Egmont Mika

What Are You Dreaming of?

It’s always inspiring to read about people who have accomplished great things in their lives, like Mahatma Gandhi, Martin Luther King, Nelson Mandela, Mother Teresa, Billy Graham…

Or, who wouldn’t be touched by hearing about that African woman who started teaching other women to make baskets, which over the course of several years developed into a multi-million dollar business, and thereby giving a steady income to thousands of women in the villages around?

Have you ever dreamt of becoming such a person, doing something great for humanity, and for the Lord?

Even though these examples have a positive impact on us and success is absolutely nothing to be scorned at, yet, for followers of Jesus these kind of dreams take on a whole new perspective.

As disciples, our intention can never be to do something just for the sake of being remarkable. Our desire must be to please the Lord, that is, to follow the Spirit and to serve others, without any hidden agenda.  And the outcome of that engagement shouldn’t be measured by worldly standards.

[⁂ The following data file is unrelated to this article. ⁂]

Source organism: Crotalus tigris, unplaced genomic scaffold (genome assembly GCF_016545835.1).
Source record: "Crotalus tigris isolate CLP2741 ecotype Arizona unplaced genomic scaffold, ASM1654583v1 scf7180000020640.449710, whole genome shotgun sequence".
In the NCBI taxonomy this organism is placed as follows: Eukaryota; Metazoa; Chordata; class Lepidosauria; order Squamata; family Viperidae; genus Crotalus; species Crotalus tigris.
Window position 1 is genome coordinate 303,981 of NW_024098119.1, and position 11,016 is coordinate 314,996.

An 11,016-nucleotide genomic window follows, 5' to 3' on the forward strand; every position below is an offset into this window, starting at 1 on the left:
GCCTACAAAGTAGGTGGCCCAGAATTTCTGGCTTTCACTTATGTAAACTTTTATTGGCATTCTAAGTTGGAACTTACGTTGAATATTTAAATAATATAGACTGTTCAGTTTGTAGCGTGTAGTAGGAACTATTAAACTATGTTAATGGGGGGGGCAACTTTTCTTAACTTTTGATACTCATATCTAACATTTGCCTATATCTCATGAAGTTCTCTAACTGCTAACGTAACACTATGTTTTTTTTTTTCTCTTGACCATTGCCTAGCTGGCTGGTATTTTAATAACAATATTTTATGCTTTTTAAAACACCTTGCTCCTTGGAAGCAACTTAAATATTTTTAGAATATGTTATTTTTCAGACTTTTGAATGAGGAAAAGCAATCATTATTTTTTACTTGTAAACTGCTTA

Success in a spiritual sense is not always visible and seldom is it acknowledged. Many times it may look more like a defeat than a victory, and its special “glory” often seems to come with self-denial and suffering. For instance, take Jesus on the cross or the apostle Paul with his many drop backs.

Hence, the people who we regard as successful in God’s kingdom, probably never did it for the sake of getting recognised. They saw a need and accepted the challenge to do something about it. Mother Teresa didn’t start her mission for the poor of Kolkata with the Nobel Peace Price in mind.

On the other hand, if you start out with the intention to do something remarkable for the Lord, the chances are that you will never get there. He might put you on hold, until those ambitions have come down to zero. Or, in case you keep insisting, let you run right into your failure.

God’s kingdom includes an army of silent, unknown workers, operating in the secret, being independent of public recognition and seldom celebrated as heroes. To others it may look remarkable or not, that’s not the point.

They don’t consider themselves remarkable, but admit their weaknesses and acknowledge their total dependency on the Lord who gives them both wisdom and strength. They have their joy in the Lord and give him the glory.

Is this what you are dreaming of?